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Google wins case to retain the right to be forgotten only in the EU technology



Google does not need to remove links to sensitive personal information worldwide. The European Supreme Court has ruled in a groundbreaking case where privacy rights violate the right to freedom of expression.

CNIL, which asked Google in 2015 to delete information from the Internet search results on request worldwide, imposed a fine of 100,000 euros (19659002) against Google because it refused to meet them. Google challenged the judgment of the French Council of State, which appealed to the European Court of Justice for advice.

The right to forget allows applicants to request removal of links to irrelevant or obsolete online information about them.

Tuesday's ruling means that if Google receives a request, it will only have to remove references to online material from search results in Europe and elsewhere.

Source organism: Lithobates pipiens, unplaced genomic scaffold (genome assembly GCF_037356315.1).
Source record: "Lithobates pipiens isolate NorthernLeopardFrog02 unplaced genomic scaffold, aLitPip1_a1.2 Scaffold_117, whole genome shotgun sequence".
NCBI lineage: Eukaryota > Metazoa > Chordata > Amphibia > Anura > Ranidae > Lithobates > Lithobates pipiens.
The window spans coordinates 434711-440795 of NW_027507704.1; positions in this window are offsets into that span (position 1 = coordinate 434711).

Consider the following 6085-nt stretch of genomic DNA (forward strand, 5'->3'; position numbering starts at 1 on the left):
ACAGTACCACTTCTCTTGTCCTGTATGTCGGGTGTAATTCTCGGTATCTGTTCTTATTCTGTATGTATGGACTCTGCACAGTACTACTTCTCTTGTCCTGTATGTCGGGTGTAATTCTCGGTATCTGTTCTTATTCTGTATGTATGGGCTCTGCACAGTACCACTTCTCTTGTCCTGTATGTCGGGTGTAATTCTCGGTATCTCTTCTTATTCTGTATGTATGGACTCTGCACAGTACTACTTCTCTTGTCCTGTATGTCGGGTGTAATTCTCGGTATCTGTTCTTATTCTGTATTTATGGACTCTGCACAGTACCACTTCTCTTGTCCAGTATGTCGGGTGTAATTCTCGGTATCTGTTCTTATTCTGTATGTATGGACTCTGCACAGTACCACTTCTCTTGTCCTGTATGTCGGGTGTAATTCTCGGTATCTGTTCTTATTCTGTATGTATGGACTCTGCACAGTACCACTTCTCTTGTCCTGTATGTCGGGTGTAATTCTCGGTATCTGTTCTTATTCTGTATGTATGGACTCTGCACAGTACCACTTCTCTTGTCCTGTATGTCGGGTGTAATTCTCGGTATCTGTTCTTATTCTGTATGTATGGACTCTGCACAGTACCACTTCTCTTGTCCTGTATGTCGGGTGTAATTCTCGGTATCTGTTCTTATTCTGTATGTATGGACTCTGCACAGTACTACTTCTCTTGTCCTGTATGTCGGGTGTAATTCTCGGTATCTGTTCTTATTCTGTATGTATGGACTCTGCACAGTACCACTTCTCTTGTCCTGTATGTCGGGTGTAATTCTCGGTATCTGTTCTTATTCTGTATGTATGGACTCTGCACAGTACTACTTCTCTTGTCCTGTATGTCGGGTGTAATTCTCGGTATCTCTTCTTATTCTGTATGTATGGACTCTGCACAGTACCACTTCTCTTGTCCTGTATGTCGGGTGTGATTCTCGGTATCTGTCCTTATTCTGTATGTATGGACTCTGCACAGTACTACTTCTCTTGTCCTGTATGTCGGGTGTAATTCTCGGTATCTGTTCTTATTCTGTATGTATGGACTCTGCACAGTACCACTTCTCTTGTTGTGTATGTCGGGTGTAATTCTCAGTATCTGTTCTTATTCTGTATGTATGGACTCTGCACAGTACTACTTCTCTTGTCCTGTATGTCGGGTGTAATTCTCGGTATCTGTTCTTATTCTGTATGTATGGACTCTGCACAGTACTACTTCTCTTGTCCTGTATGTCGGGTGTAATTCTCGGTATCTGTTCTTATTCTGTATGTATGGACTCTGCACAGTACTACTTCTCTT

In a groundbreaking 201

4 ruling, the ECJ set the right to be forgotten on a Spanish citizen's claim against material found on Google searches.

Earlier this year, Google won the backing of ECJ Judicial Adviser Maciej Szpunar, who said the right to forget should be enforced only in Europe and not globally. In four out of five cases, the judges look for such non-binding opinions.

According to a Google report, 45% of the 3.3 million links have been removed from 845,501 requests received in the past five years since the ECJ established the right to forget in Europe in 2014.

The World's most popular Internet search engine has previously warned of the dangers of overreaching by Europe. In a blog post two years ago, the company said that there should be a balance between sensitive personal information and the public interest and that no country should be able to impose its rules on citizens of another country.

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